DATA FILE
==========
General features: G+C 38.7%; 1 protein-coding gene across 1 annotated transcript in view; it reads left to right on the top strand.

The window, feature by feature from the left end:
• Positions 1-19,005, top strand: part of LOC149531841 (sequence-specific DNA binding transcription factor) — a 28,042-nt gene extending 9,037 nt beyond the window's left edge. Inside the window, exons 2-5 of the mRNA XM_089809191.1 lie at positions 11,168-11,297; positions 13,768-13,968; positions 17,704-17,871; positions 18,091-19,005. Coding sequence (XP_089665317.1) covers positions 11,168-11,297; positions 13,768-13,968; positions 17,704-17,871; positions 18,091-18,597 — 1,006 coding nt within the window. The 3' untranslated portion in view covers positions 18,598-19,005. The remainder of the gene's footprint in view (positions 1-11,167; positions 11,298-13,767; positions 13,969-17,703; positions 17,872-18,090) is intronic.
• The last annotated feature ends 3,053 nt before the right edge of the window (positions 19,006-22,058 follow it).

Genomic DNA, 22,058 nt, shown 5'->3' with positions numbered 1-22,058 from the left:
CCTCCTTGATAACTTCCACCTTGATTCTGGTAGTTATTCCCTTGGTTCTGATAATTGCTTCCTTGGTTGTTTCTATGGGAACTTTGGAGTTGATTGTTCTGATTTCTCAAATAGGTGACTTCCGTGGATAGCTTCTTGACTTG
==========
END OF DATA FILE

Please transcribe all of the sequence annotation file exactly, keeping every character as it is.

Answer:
General features: G+C 38.7%; 1 protein-coding gene across 1 annotated transcript in view; it reads left to right on the top strand.

The window, feature by feature from the left end:
• Positions 1-19,005, top strand: part of LOC149531841 (sequence-specific DNA binding transcription factor) — a 28,042-nt gene extending 9,037 nt beyond the window's left edge. Inside the window, exons 2-5 of the mRNA XM_089809191.1 lie at positions 11,168-11,297; positions 13,768-13,968; positions 17,704-17,871; positions 18,091-19,005. Coding sequence (XP_089665317.1) covers positions 11,168-11,297; positions 13,768-13,968; positions 17,704-17,871; positions 18,091-18,597 — 1,006 coding nt within the window. The 3' untranslated portion in view covers positions 18,598-19,005. The remainder of the gene's footprint in view (positions 1-11,167; positions 11,298-13,767; positions 13,969-17,703; positions 17,872-18,090) is intronic.
• The last annotated feature ends 3,053 nt before the right edge of the window (positions 19,006-22,058 follow it).

Genomic DNA, 22,058 nt, shown 5'->3' with positions numbered 1-22,058 from the left:
CCTCCTTGATAACTTCCACCTTGATTCTGGTAGTTATTCCCTTGGTTCTGATAATTGCTTCCTTGGTTGTTTCTATGGGAACTTTGGAGTTGATTGTTCTGATTTCTCAAATAGGTGACTTCCGTGGATAGCTTCTTGACTTG